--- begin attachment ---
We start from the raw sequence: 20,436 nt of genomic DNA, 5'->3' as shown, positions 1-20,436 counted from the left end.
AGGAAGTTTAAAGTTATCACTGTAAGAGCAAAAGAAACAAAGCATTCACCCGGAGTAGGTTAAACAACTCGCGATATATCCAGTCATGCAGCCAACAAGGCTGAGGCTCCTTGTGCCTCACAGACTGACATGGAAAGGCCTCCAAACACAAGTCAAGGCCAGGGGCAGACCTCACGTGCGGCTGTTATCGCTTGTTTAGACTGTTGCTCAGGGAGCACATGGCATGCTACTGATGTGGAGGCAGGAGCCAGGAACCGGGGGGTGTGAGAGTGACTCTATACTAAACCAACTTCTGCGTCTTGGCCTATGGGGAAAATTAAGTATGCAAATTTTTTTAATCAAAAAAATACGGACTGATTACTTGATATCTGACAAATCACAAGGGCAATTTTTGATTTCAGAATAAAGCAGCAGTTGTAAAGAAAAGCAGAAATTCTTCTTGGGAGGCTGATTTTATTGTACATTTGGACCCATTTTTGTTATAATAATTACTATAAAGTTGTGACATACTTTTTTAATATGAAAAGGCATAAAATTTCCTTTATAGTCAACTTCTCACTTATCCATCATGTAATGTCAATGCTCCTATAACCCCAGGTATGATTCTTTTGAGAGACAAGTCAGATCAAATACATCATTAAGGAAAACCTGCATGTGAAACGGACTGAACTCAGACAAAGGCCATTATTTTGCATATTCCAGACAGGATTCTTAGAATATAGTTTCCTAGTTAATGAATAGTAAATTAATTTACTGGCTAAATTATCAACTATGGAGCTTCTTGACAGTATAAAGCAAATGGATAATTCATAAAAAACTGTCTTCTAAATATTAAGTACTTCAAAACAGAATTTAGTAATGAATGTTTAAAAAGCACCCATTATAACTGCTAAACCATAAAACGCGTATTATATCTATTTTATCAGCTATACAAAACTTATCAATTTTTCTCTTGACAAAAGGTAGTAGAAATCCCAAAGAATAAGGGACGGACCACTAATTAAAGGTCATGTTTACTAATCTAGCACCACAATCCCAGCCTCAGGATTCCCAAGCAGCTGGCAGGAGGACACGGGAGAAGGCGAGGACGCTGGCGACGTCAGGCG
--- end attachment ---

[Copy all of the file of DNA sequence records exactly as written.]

We start from the raw sequence: 20,436 nt of genomic DNA, 5'->3' as shown, positions 1-20,436 counted from the left end.
AGGAAGTTTAAAGTTATCACTGTAAGAGCAAAAGAAACAAAGCATTCACCCGGAGTAGGTTAAACAACTCGCGATATATCCAGTCATGCAGCCAACAAGGCTGAGGCTCCTTGTGCCTCACAGACTGACATGGAAAGGCCTCCAAACACAAGTCAAGGCCAGGGGCAGACCTCACGTGCGGCTGTTATCGCTTGTTTAGACTGTTGCTCAGGGAGCACATGGCATGCTACTGATGTGGAGGCAGGAGCCAGGAACCGGGGGGTGTGAGAGTGACTCTATACTAAACCAACTTCTGCGTCTTGGCCTATGGGGAAAATTAAGTATGCAAATTTTTTTAATCAAAAAAATACGGACTGATTACTTGATATCTGACAAATCACAAGGGCAATTTTTGATTTCAGAATAAAGCAGCAGTTGTAAAGAAAAGCAGAAATTCTTCTTGGGAGGCTGATTTTATTGTACATTTGGACCCATTTTTGTTATAATAATTACTATAAAGTTGTGACATACTTTTTTAATATGAAAAGGCATAAAATTTCCTTTATAGTCAACTTCTCACTTATCCATCATGTAATGTCAATGCTCCTATAACCCCAGGTATGATTCTTTTGAGAGACAAGTCAGATCAAATACATCATTAAGGAAAACCTGCATGTGAAACGGACTGAACTCAGACAAAGGCCATTATTTTGCATATTCCAGACAGGATTCTTAGAATATAGTTTCCTAGTTAATGAATAGTAAATTAATTTACTGGCTAAATTATCAACTATGGAGCTTCTTGACAGTATAAAGCAAATGGATAATTCATAAAAAACTGTCTTCTAAATATTAAGTACTTCAAAACAGAATTTAGTAATGAATGTTTAAAAAGCACCCATTATAACTGCTAAACCATAAAACGCGTATTATATCTATTTTATCAGCTATACAAAACTTATCAATTTTTCTCTTGACAAAAGGTAGTAGAAATCCCAAAGAATAAGGGACGGACCACTAATTAAAGGTCATGTTTACTAATCTAGCACCACAATCCCAGCCTCAGGATTCCCAAGCAGCTGGCAGGAGGACACGGGAGAAGGCGAGGACGCTGGCGACGTCAGGCG